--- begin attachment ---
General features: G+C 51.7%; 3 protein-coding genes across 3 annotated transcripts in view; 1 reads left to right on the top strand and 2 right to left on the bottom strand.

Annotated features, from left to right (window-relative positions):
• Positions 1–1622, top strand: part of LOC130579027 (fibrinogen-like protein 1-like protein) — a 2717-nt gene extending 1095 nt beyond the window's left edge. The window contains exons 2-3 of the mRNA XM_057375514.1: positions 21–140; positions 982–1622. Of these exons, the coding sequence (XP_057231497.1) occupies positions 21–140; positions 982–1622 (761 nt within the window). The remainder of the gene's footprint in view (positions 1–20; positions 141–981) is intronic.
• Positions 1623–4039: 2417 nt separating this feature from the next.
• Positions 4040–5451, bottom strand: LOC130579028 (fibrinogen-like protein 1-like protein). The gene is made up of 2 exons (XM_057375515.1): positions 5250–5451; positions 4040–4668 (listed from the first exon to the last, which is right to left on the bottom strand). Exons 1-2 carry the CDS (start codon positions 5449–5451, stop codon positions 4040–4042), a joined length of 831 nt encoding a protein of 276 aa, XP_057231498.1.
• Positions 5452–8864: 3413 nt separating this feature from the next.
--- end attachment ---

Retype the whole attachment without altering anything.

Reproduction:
General features: G+C 51.7%; 3 protein-coding genes across 3 annotated transcripts in view; 1 reads left to right on the top strand and 2 right to left on the bottom strand.

Annotated features, from left to right (window-relative positions):
• Positions 1–1622, top strand: part of LOC130579027 (fibrinogen-like protein 1-like protein) — a 2717-nt gene extending 1095 nt beyond the window's left edge. The window contains exons 2-3 of the mRNA XM_057375514.1: positions 21–140; positions 982–1622. Of these exons, the coding sequence (XP_057231497.1) occupies positions 21–140; positions 982–1622 (761 nt within the window). The remainder of the gene's footprint in view (positions 1–20; positions 141–981) is intronic.
• Positions 1623–4039: 2417 nt separating this feature from the next.
• Positions 4040–5451, bottom strand: LOC130579028 (fibrinogen-like protein 1-like protein). The gene is made up of 2 exons (XM_057375515.1): positions 5250–5451; positions 4040–4668 (listed from the first exon to the last, which is right to left on the bottom strand). Exons 1-2 carry the CDS (start codon positions 5449–5451, stop codon positions 4040–4042), a joined length of 831 nt encoding a protein of 276 aa, XP_057231498.1.
• Positions 5452–8864: 3413 nt separating this feature from the next.